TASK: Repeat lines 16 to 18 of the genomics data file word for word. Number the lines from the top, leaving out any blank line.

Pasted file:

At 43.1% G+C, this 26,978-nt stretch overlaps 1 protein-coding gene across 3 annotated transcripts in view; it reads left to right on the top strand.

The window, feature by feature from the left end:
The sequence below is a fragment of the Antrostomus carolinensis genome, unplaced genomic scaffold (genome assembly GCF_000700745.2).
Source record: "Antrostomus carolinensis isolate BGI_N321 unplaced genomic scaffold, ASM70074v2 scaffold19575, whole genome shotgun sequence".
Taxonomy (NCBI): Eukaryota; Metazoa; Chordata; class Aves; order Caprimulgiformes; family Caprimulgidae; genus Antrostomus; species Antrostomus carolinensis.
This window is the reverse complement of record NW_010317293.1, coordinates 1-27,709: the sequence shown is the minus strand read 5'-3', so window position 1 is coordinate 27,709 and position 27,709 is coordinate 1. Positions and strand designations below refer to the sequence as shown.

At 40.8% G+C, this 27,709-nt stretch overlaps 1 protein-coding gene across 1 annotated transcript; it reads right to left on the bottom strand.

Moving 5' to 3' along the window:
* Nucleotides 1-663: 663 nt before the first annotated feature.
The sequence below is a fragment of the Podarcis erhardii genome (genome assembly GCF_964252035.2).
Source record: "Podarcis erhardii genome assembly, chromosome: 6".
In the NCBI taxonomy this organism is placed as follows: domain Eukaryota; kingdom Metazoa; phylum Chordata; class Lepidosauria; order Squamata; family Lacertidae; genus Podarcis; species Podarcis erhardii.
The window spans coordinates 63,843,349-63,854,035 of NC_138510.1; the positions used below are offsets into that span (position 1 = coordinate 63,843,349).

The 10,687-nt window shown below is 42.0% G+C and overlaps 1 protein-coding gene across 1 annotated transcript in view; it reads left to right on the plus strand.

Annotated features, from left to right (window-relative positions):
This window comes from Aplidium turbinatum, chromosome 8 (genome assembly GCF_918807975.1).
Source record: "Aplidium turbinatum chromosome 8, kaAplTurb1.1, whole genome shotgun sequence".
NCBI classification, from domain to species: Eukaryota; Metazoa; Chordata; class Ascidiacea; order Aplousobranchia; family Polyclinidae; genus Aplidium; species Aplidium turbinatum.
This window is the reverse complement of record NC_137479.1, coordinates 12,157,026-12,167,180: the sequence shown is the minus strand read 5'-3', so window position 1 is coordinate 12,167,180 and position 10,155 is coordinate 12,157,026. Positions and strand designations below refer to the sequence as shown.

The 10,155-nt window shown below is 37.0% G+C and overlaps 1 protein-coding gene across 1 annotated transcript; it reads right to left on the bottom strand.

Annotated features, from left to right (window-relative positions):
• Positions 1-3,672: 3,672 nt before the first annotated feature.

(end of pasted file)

This window comes from Aplidium turbinatum, chromosome 8 (genome assembly GCF_918807975.1).
Source record: "Aplidium turbinatum chromosome 8, kaAplTurb1.1, whole genome shotgun sequence".
NCBI classification, from domain to species: Eukaryota; Metazoa; Chordata; class Ascidiacea; order Aplousobranchia; family Polyclinidae; genus Aplidium; species Aplidium turbinatum.